scorecardWhy Mahabharata and the Vedas still influence modern weaponry and combat science
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Why Mahabharata and the Vedas still influence modern weaponry and combat science

Why Mahabharata and the Vedas still influence modern weaponry and combat science
EntertainmentEntertainment4 min read

Main stream scientists will hate it, so will the pseudo-intellectuals, but as Albert Einstein had once said, “Imagination is more powerful than knowledge”. Since time immemorial, mankind has been experiencing different kinds of warfare in all the dimensions possible. Back in those days waging war was more or less intended to eliminate evil and to establish truth for which highly sophisticated weapons were used only when they needed it the most to avoid any possible large scale demolition and collateral damage. Yes, that was the power and technology they had thousands years back.

Mahabharata: The Influence

Mahabharata is one of the two major epics of ancient India and is written in Sanskrit. It consists of the epic narrative of the Kurukshetra War apart from the devotional and philosophical aspects of the goals of life. The Kurukshetra war had witnessed a lot of ancient weaponry which was far more advanced and futuristic than what we posses today.

The concept of Astra (Missile) and Dhanush (Launchers) emerged from there. Astra was a supernatural hand-carried weapon blessed by a specific deity.

The function of an Astra is more than that of a missile. It is said that Astras used in Mahabharata probably might have also used technologies of emitting most dangerous rays like Gamma and others, which have exceptional powers to penetrate. Some Astras returns to the person who launches it, for instance, Krishna's Sudharsana Chakra. This may be similar to the reusable missiles which the Indian Space Research Organization (ISRO) is working on. How could it be possible to manufacture such advanced weapons, thousands of years ago without knowing the complex technology and without having large scale industrial infrastructure? Well, those weapons were guided by some kind of alien GPS system for long range targets and commanded by the Mantras which are similar to today's log-ins and passwords.

Astras were also used for defensive purposes similar to a Tesla Shield which is used to destroy the enemy Astra coming towards it. The modern "Tesla shield" discharges electrical energy and any incoming physical object which hits the shell receives an enormous discharge of that energy and instantly vaporizes. It can also be compared to the anti-missile air defense system of the modern times.

India has a Beyond Visual Range Air to Air Missile (BVRAAM) named Astra. Astra is designed to be capable of engaging targets at varying ranges and altitudes allowing for engagement of both short-range targets (up to 20 km) and long-range targets (up to 80 km) using alternative propulsion modes and the missile is technologically more sophisticated than the nuclear capable Agni missile series of strategic ballistic missiles.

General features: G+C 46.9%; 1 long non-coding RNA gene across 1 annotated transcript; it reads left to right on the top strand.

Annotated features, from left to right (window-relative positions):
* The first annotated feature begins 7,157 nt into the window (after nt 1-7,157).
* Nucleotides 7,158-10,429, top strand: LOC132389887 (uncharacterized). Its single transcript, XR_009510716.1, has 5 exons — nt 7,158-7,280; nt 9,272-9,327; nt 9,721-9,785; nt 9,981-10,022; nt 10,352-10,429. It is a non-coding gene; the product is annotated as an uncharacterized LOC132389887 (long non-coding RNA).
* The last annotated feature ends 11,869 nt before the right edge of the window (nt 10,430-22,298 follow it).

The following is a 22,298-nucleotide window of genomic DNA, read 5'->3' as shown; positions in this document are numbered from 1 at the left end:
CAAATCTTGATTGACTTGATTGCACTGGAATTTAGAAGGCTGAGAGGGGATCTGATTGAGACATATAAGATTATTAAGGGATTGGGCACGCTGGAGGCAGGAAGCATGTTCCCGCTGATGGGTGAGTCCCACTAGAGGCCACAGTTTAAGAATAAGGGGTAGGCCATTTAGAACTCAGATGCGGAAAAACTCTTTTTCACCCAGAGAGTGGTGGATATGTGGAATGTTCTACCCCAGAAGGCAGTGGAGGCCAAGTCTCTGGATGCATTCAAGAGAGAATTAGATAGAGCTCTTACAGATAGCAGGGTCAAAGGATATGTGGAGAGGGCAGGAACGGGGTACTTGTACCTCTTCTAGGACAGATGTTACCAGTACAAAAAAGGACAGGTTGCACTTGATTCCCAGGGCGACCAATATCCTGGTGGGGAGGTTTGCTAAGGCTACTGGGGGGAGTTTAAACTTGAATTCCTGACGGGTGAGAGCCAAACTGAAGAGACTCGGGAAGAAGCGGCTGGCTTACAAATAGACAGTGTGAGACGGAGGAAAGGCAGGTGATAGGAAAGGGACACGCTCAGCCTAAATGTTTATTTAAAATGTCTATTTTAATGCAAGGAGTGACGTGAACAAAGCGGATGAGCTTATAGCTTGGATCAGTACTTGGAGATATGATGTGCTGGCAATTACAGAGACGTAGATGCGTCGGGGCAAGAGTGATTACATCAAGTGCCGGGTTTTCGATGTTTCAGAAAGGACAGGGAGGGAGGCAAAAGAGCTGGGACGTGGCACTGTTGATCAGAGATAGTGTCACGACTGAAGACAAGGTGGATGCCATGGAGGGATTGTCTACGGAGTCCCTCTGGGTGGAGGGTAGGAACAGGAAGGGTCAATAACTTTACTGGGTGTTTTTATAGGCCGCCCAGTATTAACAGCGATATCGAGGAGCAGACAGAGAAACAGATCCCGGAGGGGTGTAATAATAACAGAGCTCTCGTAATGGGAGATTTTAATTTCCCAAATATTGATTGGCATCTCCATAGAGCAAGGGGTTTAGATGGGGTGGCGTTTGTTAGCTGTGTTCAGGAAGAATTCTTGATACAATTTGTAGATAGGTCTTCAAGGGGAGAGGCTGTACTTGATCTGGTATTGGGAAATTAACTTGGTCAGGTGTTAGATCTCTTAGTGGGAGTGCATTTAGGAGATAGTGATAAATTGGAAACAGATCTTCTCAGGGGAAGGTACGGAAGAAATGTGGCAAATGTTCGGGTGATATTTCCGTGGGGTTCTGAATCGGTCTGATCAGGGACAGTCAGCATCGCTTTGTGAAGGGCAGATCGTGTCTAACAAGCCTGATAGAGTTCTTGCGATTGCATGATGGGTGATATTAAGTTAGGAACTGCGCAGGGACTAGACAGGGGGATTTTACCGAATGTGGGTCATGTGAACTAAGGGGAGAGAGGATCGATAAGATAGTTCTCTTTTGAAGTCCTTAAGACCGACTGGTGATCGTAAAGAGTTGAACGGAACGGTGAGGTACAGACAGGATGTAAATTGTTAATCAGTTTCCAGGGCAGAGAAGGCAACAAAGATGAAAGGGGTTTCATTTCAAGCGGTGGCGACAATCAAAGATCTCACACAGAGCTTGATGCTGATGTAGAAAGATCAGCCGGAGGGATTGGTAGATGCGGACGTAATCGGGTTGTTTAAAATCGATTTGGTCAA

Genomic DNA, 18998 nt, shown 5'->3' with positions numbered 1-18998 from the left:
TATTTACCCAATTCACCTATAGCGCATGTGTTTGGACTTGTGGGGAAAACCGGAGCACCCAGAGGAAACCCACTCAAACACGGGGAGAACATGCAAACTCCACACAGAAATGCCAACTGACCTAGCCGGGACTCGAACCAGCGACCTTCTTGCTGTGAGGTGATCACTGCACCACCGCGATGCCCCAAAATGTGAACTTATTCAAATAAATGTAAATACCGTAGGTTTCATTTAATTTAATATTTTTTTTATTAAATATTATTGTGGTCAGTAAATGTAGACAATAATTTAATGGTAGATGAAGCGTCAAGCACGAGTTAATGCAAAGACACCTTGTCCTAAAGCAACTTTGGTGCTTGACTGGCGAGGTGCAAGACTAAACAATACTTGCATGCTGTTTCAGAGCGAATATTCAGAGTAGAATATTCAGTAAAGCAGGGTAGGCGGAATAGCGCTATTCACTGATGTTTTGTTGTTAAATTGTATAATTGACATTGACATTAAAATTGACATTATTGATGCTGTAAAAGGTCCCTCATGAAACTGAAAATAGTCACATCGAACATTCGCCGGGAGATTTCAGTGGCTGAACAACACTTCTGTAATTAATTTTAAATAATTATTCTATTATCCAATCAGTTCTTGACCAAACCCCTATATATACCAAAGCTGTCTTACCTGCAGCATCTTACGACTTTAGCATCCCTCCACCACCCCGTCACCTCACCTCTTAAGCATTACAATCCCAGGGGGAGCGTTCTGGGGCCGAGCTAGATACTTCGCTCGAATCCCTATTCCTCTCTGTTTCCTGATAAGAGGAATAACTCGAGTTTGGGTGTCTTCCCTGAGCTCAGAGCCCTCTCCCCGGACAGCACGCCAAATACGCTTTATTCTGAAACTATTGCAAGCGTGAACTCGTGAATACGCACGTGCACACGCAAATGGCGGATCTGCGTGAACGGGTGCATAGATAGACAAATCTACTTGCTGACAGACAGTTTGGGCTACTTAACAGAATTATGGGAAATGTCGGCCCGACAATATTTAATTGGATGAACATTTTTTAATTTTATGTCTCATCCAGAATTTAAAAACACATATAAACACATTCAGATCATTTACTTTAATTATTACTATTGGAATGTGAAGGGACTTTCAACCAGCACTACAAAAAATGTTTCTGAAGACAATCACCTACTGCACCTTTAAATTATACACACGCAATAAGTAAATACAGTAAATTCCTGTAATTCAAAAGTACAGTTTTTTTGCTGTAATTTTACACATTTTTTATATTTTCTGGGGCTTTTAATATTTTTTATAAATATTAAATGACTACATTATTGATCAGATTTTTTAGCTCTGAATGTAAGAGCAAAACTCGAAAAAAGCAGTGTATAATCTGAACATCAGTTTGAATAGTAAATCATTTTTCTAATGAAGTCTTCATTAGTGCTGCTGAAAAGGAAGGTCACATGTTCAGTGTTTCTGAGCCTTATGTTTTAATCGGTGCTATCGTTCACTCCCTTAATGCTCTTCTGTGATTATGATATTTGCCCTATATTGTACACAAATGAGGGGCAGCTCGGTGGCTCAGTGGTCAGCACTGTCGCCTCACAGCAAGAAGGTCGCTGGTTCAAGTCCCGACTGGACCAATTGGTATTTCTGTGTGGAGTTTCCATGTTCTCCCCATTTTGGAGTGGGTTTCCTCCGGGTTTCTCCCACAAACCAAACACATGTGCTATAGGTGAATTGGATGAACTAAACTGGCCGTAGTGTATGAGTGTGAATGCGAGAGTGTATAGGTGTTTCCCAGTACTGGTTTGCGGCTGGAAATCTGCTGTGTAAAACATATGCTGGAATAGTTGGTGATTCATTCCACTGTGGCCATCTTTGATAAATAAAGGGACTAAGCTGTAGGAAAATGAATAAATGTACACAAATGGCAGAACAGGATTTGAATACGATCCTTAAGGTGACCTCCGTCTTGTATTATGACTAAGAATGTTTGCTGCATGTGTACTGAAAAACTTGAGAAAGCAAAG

Weapons used in Mahabharata

Astras like Brahmashira, Brahmasthra, Pasupatasthra, Vaishnavasthra, Narayana Astra, Agneyasthra, Vayavasthra, Nagasthra, Vajrasthra, Varunasthra etc. were used in Mahabharata along with positive indications of the use of Nuclear weapons, otherwise how could the war cause the death of around 1.5 billion people in a matter of 18 days. The wide degree of devastation found at the site of Mohanjo Daro corresponds exactly to Nagasaki. Davenport, who published his findings in a book named, "Atomic Destruction in 2000 B.C.", in 1979 had said that there was an epicenter about 50 yards wide where everything was crystallized, fused or melted.

Barbarika, a character in Mahabharata, had the ability to mark its targets either to save it or to destroy it with the help of his unique Astras. Now consider this, India's DRDO has a two-stage missile named Nirbhay which has the capability of picking out a target and attacking it among multiple other objects. The missile also has a loitering capability, i.e., it can circumvent a target and perform several maneuvers and then re-engage it.

The Vedic Concept

The Vedas (meaning “knowledge”) comprises of four ancient Indian texts, with the oldest dating back about 1500 BC to 1200 BC. They are also the oldest writings of Hinduism. The four texts of the Vedas include Rigveda, Yajurveda, Sama-Veda, and Atharva-Veda.

The Vedas influenced many from Nicola Tesla to Bohr and inspired them to explore the new vistas of science and technology and to imagine the unimaginable. Bohr, Heisenberg and Schrödinger regularly read Vedic texts. Heisenberg stated, “Quantum theory will not look ridiculous to people who have read Vedanta.” Vedanta is the conclusion of Vedic thought.

Henry David Thoreau said: "In the morning I bathe my intellect in the stupendous philosophy of the Bhagavad Gita... in comparison with which... our modern world and its literature seems puny and trivial."

Julius Robert Oppenheimer, the principle developer of the atomic bomb, stated that "The Vedas are the greatest privilege of this century." During the explosion of the first atomic bomb, Oppenheimer quoted several Bhagavad-Gita verses from the 11th chapter, such as:

"Death I am, cause of destruction of the worlds..."

When Oppenheimer was asked if this is the first nuclear explosion, he significantly replied: "Yes, in modern times," implying that ancient nuclear explosions may have previously occurred.

It is said that science and religion are not different; it's just that science is too young to understand it. Mahabharata and the Vedas have influenced a generation of the scientists and is still relevant in creating the cutting-edge advanced and futuristic technologies for the mankind including the modern weaponry and warfare.